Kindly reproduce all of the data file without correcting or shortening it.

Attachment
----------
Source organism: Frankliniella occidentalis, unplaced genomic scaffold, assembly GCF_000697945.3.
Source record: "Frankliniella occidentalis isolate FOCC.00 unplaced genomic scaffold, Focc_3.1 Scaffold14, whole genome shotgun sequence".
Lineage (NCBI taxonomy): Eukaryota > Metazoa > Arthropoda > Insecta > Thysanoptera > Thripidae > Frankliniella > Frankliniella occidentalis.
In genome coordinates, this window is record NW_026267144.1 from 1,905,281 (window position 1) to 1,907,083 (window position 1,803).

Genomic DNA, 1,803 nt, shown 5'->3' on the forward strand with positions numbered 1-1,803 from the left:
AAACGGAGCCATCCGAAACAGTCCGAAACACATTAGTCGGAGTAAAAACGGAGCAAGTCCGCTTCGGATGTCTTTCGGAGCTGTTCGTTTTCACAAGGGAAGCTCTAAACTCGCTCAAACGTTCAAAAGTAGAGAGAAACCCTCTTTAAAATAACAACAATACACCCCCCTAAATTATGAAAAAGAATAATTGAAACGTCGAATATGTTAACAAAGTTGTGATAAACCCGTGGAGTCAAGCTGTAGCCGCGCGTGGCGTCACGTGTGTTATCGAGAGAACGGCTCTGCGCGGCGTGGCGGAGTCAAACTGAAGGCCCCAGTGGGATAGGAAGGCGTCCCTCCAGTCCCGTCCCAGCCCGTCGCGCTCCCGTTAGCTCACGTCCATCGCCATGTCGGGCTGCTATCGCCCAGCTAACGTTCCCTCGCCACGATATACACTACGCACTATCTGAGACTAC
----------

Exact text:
Source organism: Frankliniella occidentalis, unplaced genomic scaffold, assembly GCF_000697945.3.
Source record: "Frankliniella occidentalis isolate FOCC.00 unplaced genomic scaffold, Focc_3.1 Scaffold14, whole genome shotgun sequence".
Lineage (NCBI taxonomy): Eukaryota > Metazoa > Arthropoda > Insecta > Thysanoptera > Thripidae > Frankliniella > Frankliniella occidentalis.
In genome coordinates, this window is record NW_026267144.1 from 1,905,281 (window position 1) to 1,907,083 (window position 1,803).

Genomic DNA, 1,803 nt, shown 5'->3' on the forward strand with positions numbered 1-1,803 from the left:
AAACGGAGCCATCCGAAACAGTCCGAAACACATTAGTCGGAGTAAAAACGGAGCAAGTCCGCTTCGGATGTCTTTCGGAGCTGTTCGTTTTCACAAGGGAAGCTCTAAACTCGCTCAAACGTTCAAAAGTAGAGAGAAACCCTCTTTAAAATAACAACAATACACCCCCCTAAATTATGAAAAAGAATAATTGAAACGTCGAATATGTTAACAAAGTTGTGATAAACCCGTGGAGTCAAGCTGTAGCCGCGCGTGGCGTCACGTGTGTTATCGAGAGAACGGCTCTGCGCGGCGTGGCGGAGTCAAACTGAAGGCCCCAGTGGGATAGGAAGGCGTCCCTCCAGTCCCGTCCCAGCCCGTCGCGCTCCCGTTAGCTCACGTCCATCGCCATGTCGGGCTGCTATCGCCCAGCTAACGTTCCCTCGCCACGATATACACTACGCACTATCTGAGACTAC